Bites the dust

“Play it cool, Rami. I’m sure the real Freddie got his mic stuck in his pants once or twice too.”

“Play it cool, Rami. I’m sure the real Freddie got his mic stuck in his pants once or twice too.”

Rami Malek gives it his all as Freddie Mercury, the late lead singer of Queen, in the new biopic Bohemian Rhapsody. That, and a competent recreation of Queen’s Live Aid domination, are just about the only good things you can say about this mostly embarrassing effort to memorialize an incredible person and his sadly short life.

The movie basically takes Mercury’s legacy, completely screws with his life’s timeline and makes up a bunch of unnecessary events to pad its 135-minute running time. So much of this film isn’t true, and the fact that they took this hard-living rock star’s life and homogenized it for a PG-13 film doesn’t help make it feel anything close to authentic.

Mercury died from pneumonia while battling AIDS in 1991. He wasn’t diagnosed with the illness until 1987. This film, partially directed by Bryan Singer and then finished by Dexter Fletcher, has Mercury learning of his diagnosis before his incredible 1985 Live Aid performance, even telling the band of his illness shortly before they went on stage. This is complete bullshit and a total injustice to Mercury and his band’s legacy.

The film also suggests that Queen was broken up for years before hitting the stage for Live Aid. While the band members did, in fact, put out some solo albums, and they probably squabbled like most groups do, the band continued as a unit. They were friends. The film purports to show Live Aid as their reunion gig, but the band was already on a live tour, a fully functioning unit, when they took the stage for those legendary 20 minutes. It’s more complete bullshit.

Mercury’s boyfriend at the end of his life was a man named Jim Hutton (Aaron McCusker). The film depicts their meeting when Mercury gropes Hutton, depicted as a servant, cleaning up after a crazy Mercury party. The two met under completely different circumstances in a gay bar. Hutton was a hairdresser, not a hired servant at Mercury’s house. And Mercury never did a treasure hunt for Hutton. The film depicts him going through the phone book after meeting Hutton and trying to find him for years. The two met once. Hutton rejected Mercury, and then they met up again a couple of years later, eventually dating and moving in together.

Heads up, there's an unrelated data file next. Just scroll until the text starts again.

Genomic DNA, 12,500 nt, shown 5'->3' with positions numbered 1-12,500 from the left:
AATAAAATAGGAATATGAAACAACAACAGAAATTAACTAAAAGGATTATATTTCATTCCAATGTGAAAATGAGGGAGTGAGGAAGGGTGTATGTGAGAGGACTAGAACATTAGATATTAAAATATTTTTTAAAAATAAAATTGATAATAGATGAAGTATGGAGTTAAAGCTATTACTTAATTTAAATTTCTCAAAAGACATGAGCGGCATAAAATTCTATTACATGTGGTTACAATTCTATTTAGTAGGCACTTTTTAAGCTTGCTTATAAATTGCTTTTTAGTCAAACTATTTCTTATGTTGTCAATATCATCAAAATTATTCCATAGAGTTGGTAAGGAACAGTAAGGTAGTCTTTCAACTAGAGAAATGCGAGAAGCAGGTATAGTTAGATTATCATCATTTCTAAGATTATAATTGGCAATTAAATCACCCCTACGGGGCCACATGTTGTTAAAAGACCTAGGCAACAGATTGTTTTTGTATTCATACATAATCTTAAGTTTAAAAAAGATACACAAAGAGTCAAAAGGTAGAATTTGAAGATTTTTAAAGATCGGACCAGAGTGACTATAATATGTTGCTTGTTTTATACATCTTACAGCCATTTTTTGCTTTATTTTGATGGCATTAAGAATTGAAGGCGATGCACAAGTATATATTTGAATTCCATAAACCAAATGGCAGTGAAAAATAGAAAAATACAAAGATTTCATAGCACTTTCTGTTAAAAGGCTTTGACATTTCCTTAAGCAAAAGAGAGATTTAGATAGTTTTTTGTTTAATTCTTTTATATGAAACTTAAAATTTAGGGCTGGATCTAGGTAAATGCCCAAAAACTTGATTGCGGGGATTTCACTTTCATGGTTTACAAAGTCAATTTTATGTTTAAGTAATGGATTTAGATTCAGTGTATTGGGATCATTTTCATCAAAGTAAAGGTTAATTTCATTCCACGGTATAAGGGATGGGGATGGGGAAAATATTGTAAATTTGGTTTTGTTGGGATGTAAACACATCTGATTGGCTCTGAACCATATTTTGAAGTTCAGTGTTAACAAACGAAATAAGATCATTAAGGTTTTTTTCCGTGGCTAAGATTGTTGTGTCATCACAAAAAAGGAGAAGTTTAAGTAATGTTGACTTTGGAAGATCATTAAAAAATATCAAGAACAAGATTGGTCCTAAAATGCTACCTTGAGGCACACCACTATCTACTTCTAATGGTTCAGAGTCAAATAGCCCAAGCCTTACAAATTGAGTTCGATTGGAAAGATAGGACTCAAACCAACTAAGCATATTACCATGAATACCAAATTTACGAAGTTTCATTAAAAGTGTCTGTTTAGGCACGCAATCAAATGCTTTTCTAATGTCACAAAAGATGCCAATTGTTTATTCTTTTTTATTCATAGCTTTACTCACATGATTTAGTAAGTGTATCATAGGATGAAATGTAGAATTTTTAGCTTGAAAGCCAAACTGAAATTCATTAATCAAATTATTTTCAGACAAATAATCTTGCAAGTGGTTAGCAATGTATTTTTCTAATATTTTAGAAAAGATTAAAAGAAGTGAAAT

As for Mary Austin (Lucy Boynton), the woman Mercury considered his common-law wife? The movie over-dramatizes what went on between them, and basically slanders the special bond these two people had.

Why do filmmakers need to distort facts like this, especially when the life in focus is so damned interesting and could fuel five incredible movies instead of one hokey, mostly madeup soap opera? Bryan Singer was fired from the movie after fighting with producers and Malek. Was his take a more realistic one? Sacha Baron Cohen was originally involved with the production but fell out with producers and the remaining members of Queen when the milquetoast vision for the movie was taking form. One can only imagine what we would’ve gotten had he remained involved.

Malek, acting through a big set of fake teeth made to capture the look of Mercury’s four extra incisors, is decent in the role. He actually sang on set, his voice blended with a Mercury soundalike to keep the movie from being a completely lip-synched affair. The musical sequences, including the Live Aid gig, are fun to watch. But, hey, if I want good Queen music, I can just watch the videos of Queen.

There’s a movie happening between those musical sequences, and that movie is terrible, a messed-up bit of fakery that prompts a lot of unintentional laughter. There’s a great, truthful movie to be made about the life of Freddie Mercury. Bohemian Rhapsody doesn’t even come close to being that movie.